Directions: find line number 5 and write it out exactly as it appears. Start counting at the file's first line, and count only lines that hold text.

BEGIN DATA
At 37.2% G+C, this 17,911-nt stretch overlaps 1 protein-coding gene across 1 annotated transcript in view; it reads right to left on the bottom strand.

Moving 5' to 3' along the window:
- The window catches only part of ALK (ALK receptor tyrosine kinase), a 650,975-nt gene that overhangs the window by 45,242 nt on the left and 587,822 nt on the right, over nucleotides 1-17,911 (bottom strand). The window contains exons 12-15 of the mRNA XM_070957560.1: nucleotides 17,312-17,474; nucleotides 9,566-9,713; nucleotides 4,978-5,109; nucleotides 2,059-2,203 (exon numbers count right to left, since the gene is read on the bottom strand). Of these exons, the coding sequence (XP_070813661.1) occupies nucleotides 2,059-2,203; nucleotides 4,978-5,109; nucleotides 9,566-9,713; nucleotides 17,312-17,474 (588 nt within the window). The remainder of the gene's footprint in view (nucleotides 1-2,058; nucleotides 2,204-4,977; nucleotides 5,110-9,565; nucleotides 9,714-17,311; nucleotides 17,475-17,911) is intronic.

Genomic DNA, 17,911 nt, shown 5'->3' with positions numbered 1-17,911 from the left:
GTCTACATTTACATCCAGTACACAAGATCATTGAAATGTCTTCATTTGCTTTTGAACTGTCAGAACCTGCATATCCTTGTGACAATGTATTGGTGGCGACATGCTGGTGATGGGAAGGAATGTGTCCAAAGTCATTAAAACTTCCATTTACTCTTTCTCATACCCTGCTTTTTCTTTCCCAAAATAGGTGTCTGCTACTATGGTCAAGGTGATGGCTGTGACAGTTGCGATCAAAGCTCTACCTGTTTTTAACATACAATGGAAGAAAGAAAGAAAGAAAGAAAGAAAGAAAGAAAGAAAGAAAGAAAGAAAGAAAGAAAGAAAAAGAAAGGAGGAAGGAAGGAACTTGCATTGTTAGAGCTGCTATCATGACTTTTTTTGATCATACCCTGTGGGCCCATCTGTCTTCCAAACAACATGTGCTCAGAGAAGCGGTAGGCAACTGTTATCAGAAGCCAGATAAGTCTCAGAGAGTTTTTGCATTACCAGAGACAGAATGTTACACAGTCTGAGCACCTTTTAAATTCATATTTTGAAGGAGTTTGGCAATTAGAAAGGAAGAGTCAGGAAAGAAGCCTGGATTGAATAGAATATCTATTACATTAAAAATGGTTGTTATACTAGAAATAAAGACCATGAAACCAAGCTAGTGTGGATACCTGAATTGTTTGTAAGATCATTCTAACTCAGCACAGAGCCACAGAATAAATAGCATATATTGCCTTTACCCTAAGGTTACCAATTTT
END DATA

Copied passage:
GTCTACATTTACATCCAGTACACAAGATCATTGAAATGTCTTCATTTGCTTTTGAACTGTCAGAACCTGCATATCCTTGTGACAATGTATTGGTGGCGACATGCTGGTGATGGGAAGGAATGTGTCCAAAGTCATTAAAACTTCCATTTACTCTTTCTCATACCCTGCTTTTTCTTTCCCAAAATAGGTGTCTGCTACTATGGTCAAGGTGATGGCTGTGACAGTTGCGATCAAAGCTCTACCTGTTTTTAACATACAATGGAAGAAAGAAAGAAAGAAAGAAAGAAAGAAAGAAAGAAAGAAAGAAAGAAAGAAAGAAAGAAAAAGAAAGGAGGAAGGAAGGAACTTGCATTGTTAGAGCTGCTATCATGACTTTTTTTGATCATACCCTGTGGGCCCATCTGTCTTCCAAACAACATGTGCTCAGAGAAGCGGTAGGCAACTGTTATCAGAAGCCAGATAAGTCTCAGAGAGTTTTTGCATTACCAGAGACAGAATGTTACACAGTCTGAGCACCTTTTAAATTCATATTTTGAAGGAGTTTGGCAATTAGAAAGGAAGAGTCAGGAAAGAAGCCTGGATTGAATAGAATATCTATTACATTAAAAATGGTTGTTATACTAGAAATAAAGACCATGAAACCAAGCTAGTGTGGATACCTGAATTGTTTGTAAGATCATTCTAACTCAGCACAGAGCCACAGAATAAATAGCATATATTGCCTTTACCCTAAGGTTACCAATTTT